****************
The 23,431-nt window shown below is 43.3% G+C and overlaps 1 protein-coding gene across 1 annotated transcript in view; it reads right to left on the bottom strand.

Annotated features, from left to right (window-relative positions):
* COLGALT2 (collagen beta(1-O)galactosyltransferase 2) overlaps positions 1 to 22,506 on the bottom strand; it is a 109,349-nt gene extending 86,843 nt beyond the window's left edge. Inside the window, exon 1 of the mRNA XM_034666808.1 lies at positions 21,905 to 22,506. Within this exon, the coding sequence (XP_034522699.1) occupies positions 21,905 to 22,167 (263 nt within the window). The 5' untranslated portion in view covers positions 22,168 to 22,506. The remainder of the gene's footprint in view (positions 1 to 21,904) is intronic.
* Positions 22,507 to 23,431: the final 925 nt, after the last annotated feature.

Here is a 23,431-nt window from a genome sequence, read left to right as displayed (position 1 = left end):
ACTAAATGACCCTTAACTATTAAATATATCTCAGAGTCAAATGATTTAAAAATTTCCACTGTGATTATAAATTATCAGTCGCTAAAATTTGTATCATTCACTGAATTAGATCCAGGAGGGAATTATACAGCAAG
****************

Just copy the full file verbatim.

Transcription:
The 23,431-nt window shown below is 43.3% G+C and overlaps 1 protein-coding gene across 1 annotated transcript in view; it reads right to left on the bottom strand.

Annotated features, from left to right (window-relative positions):
* COLGALT2 (collagen beta(1-O)galactosyltransferase 2) overlaps positions 1 to 22,506 on the bottom strand; it is a 109,349-nt gene extending 86,843 nt beyond the window's left edge. Inside the window, exon 1 of the mRNA XM_034666808.1 lies at positions 21,905 to 22,506. Within this exon, the coding sequence (XP_034522699.1) occupies positions 21,905 to 22,167 (263 nt within the window). The 5' untranslated portion in view covers positions 22,168 to 22,506. The remainder of the gene's footprint in view (positions 1 to 21,904) is intronic.
* Positions 22,507 to 23,431: the final 925 nt, after the last annotated feature.

Here is a 23,431-nt window from a genome sequence, read left to right as displayed (position 1 = left end):
ACTAAATGACCCTTAACTATTAAATATATCTCAGAGTCAAATGATTTAAAAATTTCCACTGTGATTATAAATTATCAGTCGCTAAAATTTGTATCATTCACTGAATTAGATCCAGGAGGGAATTATACAGCAAG